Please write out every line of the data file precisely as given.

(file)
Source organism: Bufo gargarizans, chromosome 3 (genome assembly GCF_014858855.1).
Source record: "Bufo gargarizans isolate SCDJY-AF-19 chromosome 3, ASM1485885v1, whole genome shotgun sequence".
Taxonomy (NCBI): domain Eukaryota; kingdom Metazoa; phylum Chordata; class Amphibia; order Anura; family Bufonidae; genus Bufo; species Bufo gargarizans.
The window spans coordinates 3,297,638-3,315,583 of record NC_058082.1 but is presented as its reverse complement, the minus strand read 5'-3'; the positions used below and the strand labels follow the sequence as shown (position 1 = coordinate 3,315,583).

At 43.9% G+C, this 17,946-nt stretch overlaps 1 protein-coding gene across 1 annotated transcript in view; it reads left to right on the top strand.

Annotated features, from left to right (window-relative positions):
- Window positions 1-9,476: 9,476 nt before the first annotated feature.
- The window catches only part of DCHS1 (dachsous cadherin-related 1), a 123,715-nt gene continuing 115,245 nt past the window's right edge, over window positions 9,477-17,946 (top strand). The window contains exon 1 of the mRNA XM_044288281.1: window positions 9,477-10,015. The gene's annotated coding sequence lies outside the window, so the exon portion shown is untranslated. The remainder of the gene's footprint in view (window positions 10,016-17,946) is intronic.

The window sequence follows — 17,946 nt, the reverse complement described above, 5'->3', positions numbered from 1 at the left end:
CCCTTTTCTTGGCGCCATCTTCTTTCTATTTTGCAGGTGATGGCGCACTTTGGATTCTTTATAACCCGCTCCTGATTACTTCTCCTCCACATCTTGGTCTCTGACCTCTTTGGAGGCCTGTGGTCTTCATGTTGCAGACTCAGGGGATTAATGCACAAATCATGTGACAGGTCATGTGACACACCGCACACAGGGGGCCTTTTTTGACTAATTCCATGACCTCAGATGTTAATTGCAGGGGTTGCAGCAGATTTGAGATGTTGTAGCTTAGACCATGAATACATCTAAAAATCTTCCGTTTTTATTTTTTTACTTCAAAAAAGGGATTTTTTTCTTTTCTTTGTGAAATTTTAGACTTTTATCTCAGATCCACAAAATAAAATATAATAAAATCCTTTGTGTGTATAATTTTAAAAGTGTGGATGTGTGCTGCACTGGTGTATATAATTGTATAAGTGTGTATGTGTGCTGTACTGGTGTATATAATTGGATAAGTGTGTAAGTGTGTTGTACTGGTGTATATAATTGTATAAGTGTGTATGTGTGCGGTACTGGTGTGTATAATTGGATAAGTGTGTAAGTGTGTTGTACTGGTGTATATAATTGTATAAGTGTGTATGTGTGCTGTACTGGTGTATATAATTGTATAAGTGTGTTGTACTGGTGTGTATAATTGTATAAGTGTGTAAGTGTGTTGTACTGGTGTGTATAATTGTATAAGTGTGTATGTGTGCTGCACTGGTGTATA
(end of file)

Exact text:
Source organism: Bufo gargarizans, chromosome 3 (genome assembly GCF_014858855.1).
Source record: "Bufo gargarizans isolate SCDJY-AF-19 chromosome 3, ASM1485885v1, whole genome shotgun sequence".
Taxonomy (NCBI): domain Eukaryota; kingdom Metazoa; phylum Chordata; class Amphibia; order Anura; family Bufonidae; genus Bufo; species Bufo gargarizans.
The window spans coordinates 3,297,638-3,315,583 of record NC_058082.1 but is presented as its reverse complement, the minus strand read 5'-3'; the positions used below and the strand labels follow the sequence as shown (position 1 = coordinate 3,315,583).

At 43.9% G+C, this 17,946-nt stretch overlaps 1 protein-coding gene across 1 annotated transcript in view; it reads left to right on the top strand.

Annotated features, from left to right (window-relative positions):
- Window positions 1-9,476: 9,476 nt before the first annotated feature.
- The window catches only part of DCHS1 (dachsous cadherin-related 1), a 123,715-nt gene continuing 115,245 nt past the window's right edge, over window positions 9,477-17,946 (top strand). The window contains exon 1 of the mRNA XM_044288281.1: window positions 9,477-10,015. The gene's annotated coding sequence lies outside the window, so the exon portion shown is untranslated. The remainder of the gene's footprint in view (window positions 10,016-17,946) is intronic.

The window sequence follows — 17,946 nt, the reverse complement described above, 5'->3', positions numbered from 1 at the left end:
CCCTTTTCTTGGCGCCATCTTCTTTCTATTTTGCAGGTGATGGCGCACTTTGGATTCTTTATAACCCGCTCCTGATTACTTCTCCTCCACATCTTGGTCTCTGACCTCTTTGGAGGCCTGTGGTCTTCATGTTGCAGACTCAGGGGATTAATGCACAAATCATGTGACAGGTCATGTGACACACCGCACACAGGGGGCCTTTTTTGACTAATTCCATGACCTCAGATGTTAATTGCAGGGGTTGCAGCAGATTTGAGATGTTGTAGCTTAGACCATGAATACATCTAAAAATCTTCCGTTTTTATTTTTTTACTTCAAAAAAGGGATTTTTTTCTTTTCTTTGTGAAATTTTAGACTTTTATCTCAGATCCACAAAATAAAATATAATAAAATCCTTTGTGTGTATAATTTTAAAAGTGTGGATGTGTGCTGCACTGGTGTATATAATTGTATAAGTGTGTATGTGTGCTGTACTGGTGTATATAATTGGATAAGTGTGTAAGTGTGTTGTACTGGTGTATATAATTGTATAAGTGTGTATGTGTGCGGTACTGGTGTGTATAATTGGATAAGTGTGTAAGTGTGTTGTACTGGTGTATATAATTGTATAAGTGTGTATGTGTGCTGTACTGGTGTATATAATTGTATAAGTGTGTTGTACTGGTGTGTATAATTGTATAAGTGTGTAAGTGTGTTGTACTGGTGTGTATAATTGTATAAGTGTGTATGTGTGCTGCACTGGTGTATA